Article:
Prenuptial agreements – ‘prenups’ – are always, perhaps, going to be a hot button issue, provoking water cooler debate and gut reaction. For many, they conjure up images of overbearing spouses-to-be fast-talking their less wealthy partners into restrictive agreements that may not be in their best interests.
It all depends on your point of view I suppose. If you are someone lucky enough to own substantial amounts of money, property or other assets, contemplating marriage, I’m sure it makes perfect sense to try and protect those assets before the big day.
Not unlike taking out travel insurance before driving to the airport.
The problem with this picture, of course, is that it is almost always the wealthier partner who holds the most away in relationships and has the readiest access to legal representation. English law has to date not followed the lead of the US and other countries and made prenups legally binding. Such agreements retain an uncertain status in law and the amount of weight given to them by the divorce courts depends wholly on the particular circumstances of each case.
Perhaps the commonest reaction to the concept of the prenup, however, is that they are just not very romantic. Many people instinctively feel that marriage should prioritise heart over head and be an emotional leap into the unknown. From this point of view, contemplating failure and divorce with a formal legal agreement before you have even tied the knot seems opposed to the whole spirit of marriage.
The Roman Catholic Bishop of Shrewsbury has taken this very stance. According to a new report in the Mail, the Right Reverend Mark Davies believes giving prenups legal standing would erode the institution of marriage. He declared:
“Our society would be proposing to couples seeking marriage that they prepare their own divorce settlement before making the life-long promises of marriage. It is a legal provision which would surely empty the words of the marriage promise for “better for worse… to love and to cherish till death do we part” of all meaning.”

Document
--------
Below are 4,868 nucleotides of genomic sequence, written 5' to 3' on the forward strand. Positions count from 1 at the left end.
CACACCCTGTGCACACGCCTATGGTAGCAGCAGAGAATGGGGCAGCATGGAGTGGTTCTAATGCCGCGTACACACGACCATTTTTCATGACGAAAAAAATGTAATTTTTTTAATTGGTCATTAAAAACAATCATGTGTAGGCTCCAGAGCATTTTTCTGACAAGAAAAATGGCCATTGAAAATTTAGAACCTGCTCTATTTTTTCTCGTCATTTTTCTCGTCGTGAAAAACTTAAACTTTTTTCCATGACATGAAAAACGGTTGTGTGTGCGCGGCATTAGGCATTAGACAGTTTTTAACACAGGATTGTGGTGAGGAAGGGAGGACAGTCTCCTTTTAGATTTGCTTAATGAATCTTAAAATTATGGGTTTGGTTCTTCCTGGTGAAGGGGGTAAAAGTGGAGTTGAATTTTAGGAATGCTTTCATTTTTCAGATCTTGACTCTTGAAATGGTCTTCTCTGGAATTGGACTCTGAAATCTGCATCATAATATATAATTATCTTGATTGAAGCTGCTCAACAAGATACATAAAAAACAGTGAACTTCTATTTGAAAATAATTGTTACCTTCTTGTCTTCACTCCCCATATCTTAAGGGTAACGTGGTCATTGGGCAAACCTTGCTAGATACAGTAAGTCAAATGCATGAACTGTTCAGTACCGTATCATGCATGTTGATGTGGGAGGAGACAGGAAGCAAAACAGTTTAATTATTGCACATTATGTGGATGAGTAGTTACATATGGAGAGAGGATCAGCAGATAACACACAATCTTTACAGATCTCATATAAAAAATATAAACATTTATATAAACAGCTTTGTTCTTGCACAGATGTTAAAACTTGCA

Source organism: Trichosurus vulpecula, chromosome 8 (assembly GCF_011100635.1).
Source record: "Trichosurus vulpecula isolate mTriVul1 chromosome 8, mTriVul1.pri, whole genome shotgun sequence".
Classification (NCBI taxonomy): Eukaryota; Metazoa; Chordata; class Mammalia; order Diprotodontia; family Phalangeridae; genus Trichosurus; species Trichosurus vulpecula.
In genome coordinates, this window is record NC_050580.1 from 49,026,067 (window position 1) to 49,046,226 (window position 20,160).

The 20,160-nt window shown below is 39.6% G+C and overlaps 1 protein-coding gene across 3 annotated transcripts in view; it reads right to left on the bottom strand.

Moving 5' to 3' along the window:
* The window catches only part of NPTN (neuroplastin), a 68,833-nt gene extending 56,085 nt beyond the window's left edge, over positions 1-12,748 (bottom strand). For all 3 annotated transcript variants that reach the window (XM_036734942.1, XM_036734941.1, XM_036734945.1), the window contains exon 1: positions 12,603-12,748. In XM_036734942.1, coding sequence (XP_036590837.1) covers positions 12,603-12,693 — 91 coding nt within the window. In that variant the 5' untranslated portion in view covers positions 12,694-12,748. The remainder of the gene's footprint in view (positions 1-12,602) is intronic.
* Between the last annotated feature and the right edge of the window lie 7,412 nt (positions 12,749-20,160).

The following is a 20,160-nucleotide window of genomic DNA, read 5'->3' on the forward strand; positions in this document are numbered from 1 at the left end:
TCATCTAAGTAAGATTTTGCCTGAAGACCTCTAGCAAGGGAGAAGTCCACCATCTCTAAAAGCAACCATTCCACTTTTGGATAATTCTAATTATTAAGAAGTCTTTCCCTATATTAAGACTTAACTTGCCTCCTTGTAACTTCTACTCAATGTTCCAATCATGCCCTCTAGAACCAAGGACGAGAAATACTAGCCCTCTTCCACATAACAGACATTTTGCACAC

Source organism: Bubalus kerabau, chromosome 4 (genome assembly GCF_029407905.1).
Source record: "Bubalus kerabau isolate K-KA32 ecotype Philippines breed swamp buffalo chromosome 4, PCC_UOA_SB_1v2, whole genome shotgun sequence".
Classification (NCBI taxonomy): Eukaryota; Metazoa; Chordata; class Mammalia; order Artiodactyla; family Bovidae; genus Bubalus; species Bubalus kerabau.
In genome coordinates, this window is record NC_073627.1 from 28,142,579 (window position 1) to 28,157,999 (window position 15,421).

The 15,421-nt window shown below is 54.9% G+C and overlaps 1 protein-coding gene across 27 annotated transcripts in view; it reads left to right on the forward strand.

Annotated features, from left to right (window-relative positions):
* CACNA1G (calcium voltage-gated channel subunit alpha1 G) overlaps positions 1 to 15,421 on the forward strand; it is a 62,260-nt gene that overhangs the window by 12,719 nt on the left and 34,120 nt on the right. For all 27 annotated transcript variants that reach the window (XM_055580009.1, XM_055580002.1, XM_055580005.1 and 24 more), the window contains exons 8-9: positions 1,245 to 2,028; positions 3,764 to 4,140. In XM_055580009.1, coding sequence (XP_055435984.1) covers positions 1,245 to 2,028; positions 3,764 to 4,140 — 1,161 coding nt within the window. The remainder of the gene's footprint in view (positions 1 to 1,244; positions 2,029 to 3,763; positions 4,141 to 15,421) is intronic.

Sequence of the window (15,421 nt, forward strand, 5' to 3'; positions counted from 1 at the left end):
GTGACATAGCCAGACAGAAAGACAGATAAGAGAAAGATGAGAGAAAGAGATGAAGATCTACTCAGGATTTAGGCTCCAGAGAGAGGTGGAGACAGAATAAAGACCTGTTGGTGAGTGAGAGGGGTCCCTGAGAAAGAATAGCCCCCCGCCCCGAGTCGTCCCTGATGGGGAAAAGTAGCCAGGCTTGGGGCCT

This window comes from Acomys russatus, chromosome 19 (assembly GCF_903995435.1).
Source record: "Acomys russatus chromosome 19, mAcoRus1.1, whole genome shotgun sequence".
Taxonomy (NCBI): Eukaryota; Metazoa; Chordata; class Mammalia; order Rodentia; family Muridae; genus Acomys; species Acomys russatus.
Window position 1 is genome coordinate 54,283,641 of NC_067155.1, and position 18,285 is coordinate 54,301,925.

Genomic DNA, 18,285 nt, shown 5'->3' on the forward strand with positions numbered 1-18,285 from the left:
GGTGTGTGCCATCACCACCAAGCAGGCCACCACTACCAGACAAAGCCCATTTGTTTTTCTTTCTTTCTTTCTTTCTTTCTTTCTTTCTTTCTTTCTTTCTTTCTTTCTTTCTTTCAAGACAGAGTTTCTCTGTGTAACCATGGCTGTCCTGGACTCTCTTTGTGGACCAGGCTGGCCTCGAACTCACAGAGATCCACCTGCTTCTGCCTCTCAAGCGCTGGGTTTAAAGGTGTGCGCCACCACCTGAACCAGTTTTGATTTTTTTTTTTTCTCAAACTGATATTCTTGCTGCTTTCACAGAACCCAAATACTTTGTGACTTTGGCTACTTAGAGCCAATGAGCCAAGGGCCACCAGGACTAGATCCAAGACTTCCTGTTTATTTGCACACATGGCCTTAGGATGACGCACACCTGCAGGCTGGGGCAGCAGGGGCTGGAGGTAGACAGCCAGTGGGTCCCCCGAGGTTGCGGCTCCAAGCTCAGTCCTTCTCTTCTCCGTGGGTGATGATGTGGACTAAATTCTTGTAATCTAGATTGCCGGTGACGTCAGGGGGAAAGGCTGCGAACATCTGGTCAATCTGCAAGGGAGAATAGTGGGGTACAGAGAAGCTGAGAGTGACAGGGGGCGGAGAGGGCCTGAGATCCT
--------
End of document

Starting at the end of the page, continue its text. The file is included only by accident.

The bishop added:
“Pre-nuptial agreements would render these promises provisional by the legal preparations which anticipate divorce. We must ask ourselves, what message does this send to couples considering marriage? What message does this send to the young at a moment when the institution of marriage stands at such a historically, low ebb?”
For many in 21st Century secular Britain, the Right Rev will seem a remote and irrelevant figure. But I think many will share his sentiments on the prenup, whether or not they are Catholics or even religious. Does contemplating divorce before you have even gotten married rob the ceremony of any emotional meaning? If you want to marry, should heart rule head or head rule heart?
Cameron Paterson is a journalist with an interest in legal matters. He has edited the Marilyn Stowe Blog since August 2012.
Photo by Seth Reineke via Flickr under a Creative Commons licence